What is a rainscreen cladding system?
7th October 2017
Rainscreen cladding has been used for centuries to protect buildings from the elements. These rainscreen systems first became widely used in the UK during the 1950s because it provided an efficient and cost effective method of rebuilding much of the country’s infrastructure. Although still widely used for new build developments, re-cladding or overcladding is now commonly specified for the refurbishment of existing buildings.
Rainscreen cladding systems provide new and old buildings with a number of performance benefits. Principally, rainscreen cladding works by creating a rear ventilated cavity between the reverse of the cladding panel and the outer face of the building. This enables air to constantly circulate, forcing any moisture that penetrates the joints of the cladding panels out, before it reaches the building structure.
That is important because damp, wet or saturated walls lose more heat energy and so preventing this with a rainscreen cladding system forms part of improving the overall energy performance and comfort of the building. Constant wetting and drying of walls can also result in rapid deterioration of the building fabric, such as spalling and flaking of masonry, and so incorporating a rainscreen cladding system into the new design or refurbishment makes sense for many reasons.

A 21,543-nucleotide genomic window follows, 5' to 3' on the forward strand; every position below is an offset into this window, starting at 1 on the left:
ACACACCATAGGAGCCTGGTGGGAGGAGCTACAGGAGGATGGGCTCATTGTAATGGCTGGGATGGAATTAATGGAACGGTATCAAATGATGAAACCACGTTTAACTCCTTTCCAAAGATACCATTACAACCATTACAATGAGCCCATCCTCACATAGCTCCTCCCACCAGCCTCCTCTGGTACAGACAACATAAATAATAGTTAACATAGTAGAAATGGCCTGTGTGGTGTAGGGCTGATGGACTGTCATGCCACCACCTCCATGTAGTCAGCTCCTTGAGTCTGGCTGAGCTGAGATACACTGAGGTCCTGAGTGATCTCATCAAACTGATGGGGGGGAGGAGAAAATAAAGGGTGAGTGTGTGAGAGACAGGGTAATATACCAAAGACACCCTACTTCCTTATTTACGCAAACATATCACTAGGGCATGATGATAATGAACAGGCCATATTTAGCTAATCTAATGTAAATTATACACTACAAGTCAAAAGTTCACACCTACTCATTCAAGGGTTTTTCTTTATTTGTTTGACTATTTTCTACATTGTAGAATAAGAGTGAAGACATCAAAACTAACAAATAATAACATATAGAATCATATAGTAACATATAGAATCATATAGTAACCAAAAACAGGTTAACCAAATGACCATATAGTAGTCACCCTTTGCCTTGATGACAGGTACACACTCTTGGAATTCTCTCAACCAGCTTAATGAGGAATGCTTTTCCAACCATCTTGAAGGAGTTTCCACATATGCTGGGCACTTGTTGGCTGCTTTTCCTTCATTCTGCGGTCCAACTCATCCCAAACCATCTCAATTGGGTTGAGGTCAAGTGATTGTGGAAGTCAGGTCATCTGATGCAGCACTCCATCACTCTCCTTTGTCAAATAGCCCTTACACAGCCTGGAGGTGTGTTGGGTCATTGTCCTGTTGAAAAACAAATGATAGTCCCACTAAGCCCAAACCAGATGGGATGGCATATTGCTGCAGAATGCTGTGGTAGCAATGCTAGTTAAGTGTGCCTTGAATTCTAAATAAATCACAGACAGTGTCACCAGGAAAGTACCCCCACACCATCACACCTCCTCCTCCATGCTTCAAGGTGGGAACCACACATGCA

We can see, therefore, that the principle of rainscreen cladding is that the majority of the rain is stopped at the outer face of the cladding panel. Any small amount of rain that penetrates between the cladding panel joints is carried away by the ventilation in the cavity, or drains out at the bottom of the cladding, before it reaches building.
Rainscreen cladding provides another important role in our architectural landscape and that is its ability to transform the aesthetics of both new and old buildings. Indeed, over cladding an existing building can make it indistinguishable to a new build, and without the cost, disruption or much higher carbon footprint of demolition and rebuilding.
Rainscreen cladding is usually supported by an aluminium framing system that is located within the cavity and anchored back to the structure with brackets and primary fixings. This frame is integral to creating the rear ventilated cavity, with a variety of structural options and bespoke sized brackets available. These can be adapted to the building lines and can be developed to a particular design while creating the cavity offset required. It is recommended that this cavity offset is a minimum to create the ventilated cavity. This is not less than 38mm to ensure adequate air flow for drainage and ventilation.
Condensation within a rainscreen cladding system is managed by installing vapour permeable insulation and fabric membrane, which allows the building to breathe. Any moisture in the form of condensation that is expelled from the building due to its thermal mass, passes into the ventilated cavity and is expelled out of the building
Although we’ve focused predominantly on; what is a rainscreen cladding system?, we shouldn’t overlook the fact that introduction of modern cladding materials and finishes such as back painted glass, ceramics, and a plethora of metal finishes including patinated copper alloys, coloured stainless steels and dyed Zinc’s mean that architects now have more choice than ever when it comes to creating a building that stands out from the ordinary.
Combined with its building performance benefits, modern rainscreen cladding systems provide the flexibility of design, including minimal weight loadings, to create developments where people aspire to live and work. The fact that the rear ventilated cavity is protecting the building and its contents from the elements is one of the reasons why these cladding systems are now used on both old and new buildings.